Using “vector-like” raster images in PDF documents

I’m in the process of producing QR-codes for use on product packaging. The codes are generated in batch and the resulting files are typically 25×25 px PNG files. Of course, such a small image would normally be way too low res to use in print, i.e. a 1×1 inch image would need to be 300×300 px in order to print in 300 DPI.

When it comes to simple images such as QR-codes (I guess this would also apply to bar codes without the digits) I realized that the actual resolution of the image is not really relevant, as I can easily resize the image to any size I prefer using nearest-neighbor resizing option in Photoshop. In a way, the resulting 250×250 px image won’t contain any more information in terms of “QR pixels” than the 25×25 px version, apart from the obvious fact that the file will be larger in size. Also, when resizing to a width not evenly divisible by 25 (e.g. 70×70) the resulting QR pixels will not all be the exact same width.

This has got me thinking I can simply place the 25×25 px PNG in my InDesign layout, which will in turn be exported to PDF and sent to print. This seems to work out fine when I print the file on my printer, but on screen the image sometimes looks blurred (as you would expect with it being magnified). I have found that the blurring effect stems from the anti-aliasing setting in my PDF viewer, so there is obviously no information about resizing/anti-aliasing embedded in the PDF file, while the printer will resize the image without anti-aliasing (i.e. using nearest neighbor).

Finally, the question: Is there any obvious downside to using this method? Is it safe to assume that the 25×25 px image in my PDF document will be upscaled without anti-aliasing when I send it to the printing office? Would I be better off just manually upscaling it or converting it to a true vector format?

Bonus question: is there a better term for what I am referring to as vector-like in the title/question, that is the concept of a bitmap/raster image being upscaled without loss of quality?


Never rely on any print provider to do anything other than spit out your file as it currently exists. I would never trust that something will be output in a specific manner to ensure it is as I expect. If you have to provide instructions or notes on how to output, then it’s a recipe for error. If you place a 25ppi image in Indesign it never gets “upsampled” when generating a PDF. It is output at 25ppi.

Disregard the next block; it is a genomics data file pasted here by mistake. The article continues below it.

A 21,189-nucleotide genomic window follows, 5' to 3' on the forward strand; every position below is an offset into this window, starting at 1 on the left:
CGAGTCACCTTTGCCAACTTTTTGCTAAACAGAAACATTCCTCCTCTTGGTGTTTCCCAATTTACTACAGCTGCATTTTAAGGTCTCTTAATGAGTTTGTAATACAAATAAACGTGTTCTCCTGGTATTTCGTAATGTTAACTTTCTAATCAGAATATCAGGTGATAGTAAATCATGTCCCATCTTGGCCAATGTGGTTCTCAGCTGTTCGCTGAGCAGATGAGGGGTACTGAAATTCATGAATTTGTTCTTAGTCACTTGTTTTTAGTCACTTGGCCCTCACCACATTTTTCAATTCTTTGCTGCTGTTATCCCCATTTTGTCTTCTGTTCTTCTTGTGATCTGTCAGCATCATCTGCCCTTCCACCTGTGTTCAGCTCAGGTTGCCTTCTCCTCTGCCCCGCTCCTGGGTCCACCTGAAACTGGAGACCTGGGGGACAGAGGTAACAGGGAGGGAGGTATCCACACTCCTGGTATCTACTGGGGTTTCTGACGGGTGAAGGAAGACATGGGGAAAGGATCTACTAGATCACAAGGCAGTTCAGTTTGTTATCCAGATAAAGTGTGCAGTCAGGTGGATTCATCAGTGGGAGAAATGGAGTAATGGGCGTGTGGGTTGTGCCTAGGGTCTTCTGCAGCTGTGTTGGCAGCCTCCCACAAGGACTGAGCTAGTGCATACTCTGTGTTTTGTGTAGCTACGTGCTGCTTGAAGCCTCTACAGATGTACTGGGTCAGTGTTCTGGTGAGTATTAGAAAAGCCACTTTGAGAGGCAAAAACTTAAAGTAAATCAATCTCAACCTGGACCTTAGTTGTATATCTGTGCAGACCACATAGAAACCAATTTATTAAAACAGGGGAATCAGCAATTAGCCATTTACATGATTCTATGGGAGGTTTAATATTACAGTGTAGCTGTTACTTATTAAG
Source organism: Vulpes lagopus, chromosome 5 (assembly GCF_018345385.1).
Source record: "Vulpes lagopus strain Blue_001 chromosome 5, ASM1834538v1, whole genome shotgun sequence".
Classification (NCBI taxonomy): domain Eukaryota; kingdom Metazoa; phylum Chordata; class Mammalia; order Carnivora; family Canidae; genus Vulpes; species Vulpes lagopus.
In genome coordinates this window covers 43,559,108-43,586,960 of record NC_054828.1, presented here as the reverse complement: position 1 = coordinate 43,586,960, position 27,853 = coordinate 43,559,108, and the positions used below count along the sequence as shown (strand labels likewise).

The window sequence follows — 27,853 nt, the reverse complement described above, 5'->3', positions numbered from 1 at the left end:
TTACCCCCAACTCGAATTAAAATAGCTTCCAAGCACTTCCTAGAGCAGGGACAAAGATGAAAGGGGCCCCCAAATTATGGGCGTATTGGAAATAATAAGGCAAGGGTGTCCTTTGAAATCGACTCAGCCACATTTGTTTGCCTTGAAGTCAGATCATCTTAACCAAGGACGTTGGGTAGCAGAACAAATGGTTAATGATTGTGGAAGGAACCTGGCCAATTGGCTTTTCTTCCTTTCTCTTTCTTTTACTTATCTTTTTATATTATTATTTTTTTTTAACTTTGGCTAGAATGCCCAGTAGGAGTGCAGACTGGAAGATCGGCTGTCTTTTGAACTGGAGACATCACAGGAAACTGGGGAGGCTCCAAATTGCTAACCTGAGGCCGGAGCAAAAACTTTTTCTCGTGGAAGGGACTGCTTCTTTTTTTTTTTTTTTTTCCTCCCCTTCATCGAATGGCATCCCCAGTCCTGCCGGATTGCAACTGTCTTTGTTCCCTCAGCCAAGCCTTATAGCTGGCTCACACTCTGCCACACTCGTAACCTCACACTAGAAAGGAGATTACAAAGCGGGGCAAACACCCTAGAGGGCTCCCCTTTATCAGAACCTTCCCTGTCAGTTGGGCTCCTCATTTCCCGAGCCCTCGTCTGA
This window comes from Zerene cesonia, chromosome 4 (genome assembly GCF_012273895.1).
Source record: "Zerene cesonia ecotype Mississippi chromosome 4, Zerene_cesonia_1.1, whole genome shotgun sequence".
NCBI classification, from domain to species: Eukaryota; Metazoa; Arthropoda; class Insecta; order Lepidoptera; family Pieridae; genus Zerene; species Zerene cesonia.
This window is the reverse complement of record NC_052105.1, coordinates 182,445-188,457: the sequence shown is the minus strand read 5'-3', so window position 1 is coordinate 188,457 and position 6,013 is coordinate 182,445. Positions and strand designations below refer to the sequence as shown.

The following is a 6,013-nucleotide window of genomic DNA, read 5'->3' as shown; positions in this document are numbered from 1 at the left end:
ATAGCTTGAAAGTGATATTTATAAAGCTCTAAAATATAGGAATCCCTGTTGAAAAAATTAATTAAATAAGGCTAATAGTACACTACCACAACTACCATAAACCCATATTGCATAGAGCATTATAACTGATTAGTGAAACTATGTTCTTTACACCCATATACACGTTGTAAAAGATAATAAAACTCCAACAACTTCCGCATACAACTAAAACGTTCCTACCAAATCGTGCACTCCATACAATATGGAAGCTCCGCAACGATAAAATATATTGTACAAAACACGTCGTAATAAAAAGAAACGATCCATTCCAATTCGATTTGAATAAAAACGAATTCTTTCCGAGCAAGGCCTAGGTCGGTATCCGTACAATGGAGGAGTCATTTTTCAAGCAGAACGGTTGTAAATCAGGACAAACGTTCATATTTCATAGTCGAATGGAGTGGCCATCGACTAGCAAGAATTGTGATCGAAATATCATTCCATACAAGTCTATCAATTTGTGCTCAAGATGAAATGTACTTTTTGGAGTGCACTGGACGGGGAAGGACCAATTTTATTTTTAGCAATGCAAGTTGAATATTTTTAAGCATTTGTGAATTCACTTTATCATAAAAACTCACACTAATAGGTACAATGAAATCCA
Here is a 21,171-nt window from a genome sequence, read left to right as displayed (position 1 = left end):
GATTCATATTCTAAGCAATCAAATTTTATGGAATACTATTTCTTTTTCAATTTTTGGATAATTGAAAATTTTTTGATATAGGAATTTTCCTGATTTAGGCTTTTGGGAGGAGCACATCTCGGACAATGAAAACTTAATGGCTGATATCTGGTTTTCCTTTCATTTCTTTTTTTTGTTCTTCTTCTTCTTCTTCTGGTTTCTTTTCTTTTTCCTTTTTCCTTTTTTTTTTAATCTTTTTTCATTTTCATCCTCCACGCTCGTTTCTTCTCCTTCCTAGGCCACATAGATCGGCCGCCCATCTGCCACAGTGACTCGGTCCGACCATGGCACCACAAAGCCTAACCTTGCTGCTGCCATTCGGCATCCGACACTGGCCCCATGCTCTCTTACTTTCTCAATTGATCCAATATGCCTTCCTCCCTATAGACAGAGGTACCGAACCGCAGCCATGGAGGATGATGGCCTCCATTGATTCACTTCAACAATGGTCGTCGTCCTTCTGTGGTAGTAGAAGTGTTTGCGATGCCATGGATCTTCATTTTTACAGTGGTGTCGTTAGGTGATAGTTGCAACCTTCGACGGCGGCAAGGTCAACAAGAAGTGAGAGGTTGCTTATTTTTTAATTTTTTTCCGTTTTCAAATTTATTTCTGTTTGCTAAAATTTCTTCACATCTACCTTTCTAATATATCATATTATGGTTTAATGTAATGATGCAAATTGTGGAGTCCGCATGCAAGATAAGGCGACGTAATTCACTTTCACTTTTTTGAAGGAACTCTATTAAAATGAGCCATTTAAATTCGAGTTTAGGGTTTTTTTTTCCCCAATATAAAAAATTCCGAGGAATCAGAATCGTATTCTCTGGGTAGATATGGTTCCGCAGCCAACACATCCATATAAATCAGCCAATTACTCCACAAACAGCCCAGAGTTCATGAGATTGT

For codes, bar codes, QRT codes, etc their are only 2 acceptable solutions….

  1. Use a true vector code. There are dozens of barcode/QRcode
    generators which generate EPS, SVG, or EMF files. This is what you
    should use. If you’re generator can not create these formats, find
    another code generator.

  2. If you must use a raster image, then it needs to be larger than what
    will be produced. So for a 70×70 pixel code, you need a 290×290 pixel native
    image. That is to say, an original image which is 290×290, not a resized image you created. Then you could place and reduce it to 70×70 pixels in Indesign. Which will essentially increase the DPI upon output. Although, I still feel like #1 is always the better option.

Codes need to be precise. There’s no wiggle room to just get it “looking good”. A scanner may not read it properly if it’s even the slightest bit incorrect.

As for the better term…. vector-like is really non-sensical. Something is either vector or it’s not. I’d refer to it as simply non-anti-aliased raster art.

Source : Link , Question Author : Simon , Answer Author : Scott

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